Sunday, January 6, 2013

Understanding Authority

When you have a child with special needs teaching social etiquette can be quite the struggle.  Gess has actually done really well picking up on how to act in certain settings and certain places.  I think she does a fine job in that regard.  We have also been careful to teach her the safety issues of being cautious around strangers, where not to let anyone touch her, and so on and so forth.  What we are missing is the in-between: How to make your own decisions (while being respectful) when someone wants you to do something else. 

It's become an issue recently as Gess has become more independent.  There are times when she will be playing with kids who seem to want to control everything about her.  If Gess says no to something they try to compel her to change her mind and usually Gess gives in.  (This even got her in trouble one time as she was compelled to do something she was told not to do.) Now I am not saying that these children are taking advantage of Gess because she has Down syndrome.  There are just some kids that are that way with everyone they play with.  However, most children know how to stand their ground and not give in.  Gess hasn't gotten to that point yet, so lately we have been discussing authority with her.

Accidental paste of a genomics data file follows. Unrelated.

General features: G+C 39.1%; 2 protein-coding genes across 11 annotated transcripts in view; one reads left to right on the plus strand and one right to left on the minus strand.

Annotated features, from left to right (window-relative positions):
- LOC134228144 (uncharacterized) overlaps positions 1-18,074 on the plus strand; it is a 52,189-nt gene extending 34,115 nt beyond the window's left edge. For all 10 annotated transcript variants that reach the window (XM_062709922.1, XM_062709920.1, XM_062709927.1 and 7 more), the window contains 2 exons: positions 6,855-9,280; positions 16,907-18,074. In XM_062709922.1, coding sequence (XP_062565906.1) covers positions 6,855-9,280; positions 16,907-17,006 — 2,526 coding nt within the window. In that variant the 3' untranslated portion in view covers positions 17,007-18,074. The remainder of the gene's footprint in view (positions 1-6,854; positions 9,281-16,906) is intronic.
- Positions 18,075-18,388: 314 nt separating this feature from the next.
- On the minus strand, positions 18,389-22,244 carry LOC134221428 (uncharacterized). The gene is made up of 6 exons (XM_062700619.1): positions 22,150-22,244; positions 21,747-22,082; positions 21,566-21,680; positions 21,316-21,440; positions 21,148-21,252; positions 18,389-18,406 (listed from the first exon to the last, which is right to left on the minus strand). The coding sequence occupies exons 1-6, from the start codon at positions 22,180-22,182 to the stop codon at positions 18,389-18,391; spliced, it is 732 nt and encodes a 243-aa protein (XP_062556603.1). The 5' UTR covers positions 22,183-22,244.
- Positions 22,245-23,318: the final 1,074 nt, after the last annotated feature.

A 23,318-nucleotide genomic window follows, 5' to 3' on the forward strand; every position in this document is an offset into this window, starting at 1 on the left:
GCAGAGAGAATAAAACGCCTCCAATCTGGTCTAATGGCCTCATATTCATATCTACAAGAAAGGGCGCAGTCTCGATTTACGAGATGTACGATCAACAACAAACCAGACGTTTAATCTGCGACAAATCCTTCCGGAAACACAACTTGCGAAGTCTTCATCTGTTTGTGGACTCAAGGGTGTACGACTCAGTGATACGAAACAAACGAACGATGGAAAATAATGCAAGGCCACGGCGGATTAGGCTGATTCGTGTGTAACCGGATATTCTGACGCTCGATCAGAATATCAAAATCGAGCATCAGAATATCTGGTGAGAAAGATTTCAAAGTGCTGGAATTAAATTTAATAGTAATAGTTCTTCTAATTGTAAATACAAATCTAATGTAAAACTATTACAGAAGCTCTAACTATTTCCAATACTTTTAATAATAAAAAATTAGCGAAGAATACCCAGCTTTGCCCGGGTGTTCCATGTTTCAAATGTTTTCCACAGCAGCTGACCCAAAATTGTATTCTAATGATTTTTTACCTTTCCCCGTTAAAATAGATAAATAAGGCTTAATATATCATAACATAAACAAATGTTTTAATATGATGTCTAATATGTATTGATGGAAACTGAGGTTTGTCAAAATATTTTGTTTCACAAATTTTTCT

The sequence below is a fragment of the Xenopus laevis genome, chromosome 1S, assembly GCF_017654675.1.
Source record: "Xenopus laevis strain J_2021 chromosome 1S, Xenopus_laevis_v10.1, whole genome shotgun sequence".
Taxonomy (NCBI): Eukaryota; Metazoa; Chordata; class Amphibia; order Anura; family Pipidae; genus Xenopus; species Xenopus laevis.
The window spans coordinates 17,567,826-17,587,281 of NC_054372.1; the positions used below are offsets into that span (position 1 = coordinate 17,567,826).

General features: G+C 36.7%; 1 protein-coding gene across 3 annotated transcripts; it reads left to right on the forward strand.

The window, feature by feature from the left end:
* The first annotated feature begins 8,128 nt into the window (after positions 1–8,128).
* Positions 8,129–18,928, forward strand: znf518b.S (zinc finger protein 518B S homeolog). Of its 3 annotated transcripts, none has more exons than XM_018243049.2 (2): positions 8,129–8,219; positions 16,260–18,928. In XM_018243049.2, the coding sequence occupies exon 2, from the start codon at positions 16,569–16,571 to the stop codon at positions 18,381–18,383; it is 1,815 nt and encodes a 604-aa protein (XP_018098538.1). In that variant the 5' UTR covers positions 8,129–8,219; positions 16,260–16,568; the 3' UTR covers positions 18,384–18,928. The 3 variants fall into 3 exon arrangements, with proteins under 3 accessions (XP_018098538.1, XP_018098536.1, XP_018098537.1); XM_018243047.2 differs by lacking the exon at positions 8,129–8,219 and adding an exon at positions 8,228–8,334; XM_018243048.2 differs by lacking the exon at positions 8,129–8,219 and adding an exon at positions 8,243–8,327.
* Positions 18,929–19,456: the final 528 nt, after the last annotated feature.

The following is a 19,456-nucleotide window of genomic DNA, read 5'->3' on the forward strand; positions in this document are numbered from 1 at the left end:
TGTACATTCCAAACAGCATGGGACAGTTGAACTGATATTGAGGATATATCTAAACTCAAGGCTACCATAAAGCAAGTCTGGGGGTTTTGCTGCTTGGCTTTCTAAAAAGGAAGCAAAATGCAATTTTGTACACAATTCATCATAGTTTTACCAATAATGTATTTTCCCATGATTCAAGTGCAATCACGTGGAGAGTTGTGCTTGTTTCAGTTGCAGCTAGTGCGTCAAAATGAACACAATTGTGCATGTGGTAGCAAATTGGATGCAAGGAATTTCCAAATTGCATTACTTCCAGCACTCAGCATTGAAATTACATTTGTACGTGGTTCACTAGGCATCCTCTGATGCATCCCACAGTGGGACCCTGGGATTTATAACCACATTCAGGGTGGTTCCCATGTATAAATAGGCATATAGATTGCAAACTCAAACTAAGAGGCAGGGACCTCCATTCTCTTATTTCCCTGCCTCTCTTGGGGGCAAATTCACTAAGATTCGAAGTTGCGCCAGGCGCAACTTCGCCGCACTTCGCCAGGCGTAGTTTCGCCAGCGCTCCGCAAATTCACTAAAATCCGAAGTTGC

Authority is a term that Gess is very familiar with because when she would try to tell us no or give us orders daddy was quick to remind her that she had no authority over us, but we had authority over her.  So using that familiar phrase I try to remind Gess that children have no authority over her, however she also has to realize she has no authority over them either. It's difficult to explain to a child who has special needs how to use proper social skills while making decisions regarding her own personal wishes and desires. 

For now we are going to attempt some role playing and quizzing with various scenarios.  I would love to hear of any ideas that you have used to help your child.  I know there have to be games and activities about it I just have not searched them out yet.  And that is now my goal.  I can promise you this, if we find something that works well, I will be sure to share it with you all.

1 comment:

Joy Capps said...

I completely understand. So thankful for God's guidance with this. Sometimes with our kids with special needs it's hard to know when to be an observer, when to step in, and when to let them make their own mistakes and learn from them.


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